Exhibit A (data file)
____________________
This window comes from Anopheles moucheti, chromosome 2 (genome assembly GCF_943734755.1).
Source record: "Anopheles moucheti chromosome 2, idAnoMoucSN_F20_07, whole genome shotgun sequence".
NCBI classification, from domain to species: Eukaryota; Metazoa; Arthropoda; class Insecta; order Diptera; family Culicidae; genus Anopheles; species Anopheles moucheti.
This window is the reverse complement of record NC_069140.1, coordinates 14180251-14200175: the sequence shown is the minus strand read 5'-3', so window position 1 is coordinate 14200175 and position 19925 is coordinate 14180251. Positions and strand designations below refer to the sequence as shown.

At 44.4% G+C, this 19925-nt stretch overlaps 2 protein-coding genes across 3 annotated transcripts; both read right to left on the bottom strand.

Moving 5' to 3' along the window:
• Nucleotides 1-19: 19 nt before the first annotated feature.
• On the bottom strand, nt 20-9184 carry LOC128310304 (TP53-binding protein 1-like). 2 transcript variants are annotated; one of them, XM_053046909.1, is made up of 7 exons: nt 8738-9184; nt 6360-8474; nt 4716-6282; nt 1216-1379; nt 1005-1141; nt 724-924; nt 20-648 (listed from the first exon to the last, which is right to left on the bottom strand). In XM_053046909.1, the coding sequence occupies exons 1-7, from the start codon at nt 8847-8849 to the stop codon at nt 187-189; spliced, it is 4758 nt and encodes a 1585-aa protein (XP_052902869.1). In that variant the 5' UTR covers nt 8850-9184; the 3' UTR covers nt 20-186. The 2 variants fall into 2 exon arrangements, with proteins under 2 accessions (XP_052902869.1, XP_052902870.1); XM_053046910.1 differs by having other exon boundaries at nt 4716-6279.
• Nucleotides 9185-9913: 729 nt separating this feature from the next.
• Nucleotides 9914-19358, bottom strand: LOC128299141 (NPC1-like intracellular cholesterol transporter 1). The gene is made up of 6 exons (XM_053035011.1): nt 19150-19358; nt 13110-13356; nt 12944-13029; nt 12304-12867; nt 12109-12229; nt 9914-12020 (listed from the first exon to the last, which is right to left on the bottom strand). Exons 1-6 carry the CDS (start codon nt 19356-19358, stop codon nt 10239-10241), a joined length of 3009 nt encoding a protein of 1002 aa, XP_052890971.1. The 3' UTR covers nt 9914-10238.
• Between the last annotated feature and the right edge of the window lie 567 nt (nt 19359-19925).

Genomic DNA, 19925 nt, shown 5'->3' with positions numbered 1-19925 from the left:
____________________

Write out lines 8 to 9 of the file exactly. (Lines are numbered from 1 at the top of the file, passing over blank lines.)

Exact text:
• On the bottom strand, nt 20-9184 carry LOC128310304 (TP53-binding protein 1-like). 2 transcript variants are annotated; one of them, XM_053046909.1, is made up of 7 exons: nt 8738-9184; nt 6360-8474; nt 4716-6282; nt 1216-1379; nt 1005-1141; nt 724-924; nt 20-648 (listed from the first exon to the last, which is right to left on the bottom strand). In XM_053046909.1, the coding sequence occupies exons 1-7, from the start codon at nt 8847-8849 to the stop codon at nt 187-189; spliced, it is 4758 nt and encodes a 1585-aa protein (XP_052902869.1). In that variant the 5' UTR covers nt 8850-9184; the 3' UTR covers nt 20-186. The 2 variants fall into 2 exon arrangements, with proteins under 2 accessions (XP_052902869.1, XP_052902870.1); XM_053046910.1 differs by having other exon boundaries at nt 4716-6279.
• Nucleotides 9185-9913: 729 nt separating this feature from the next.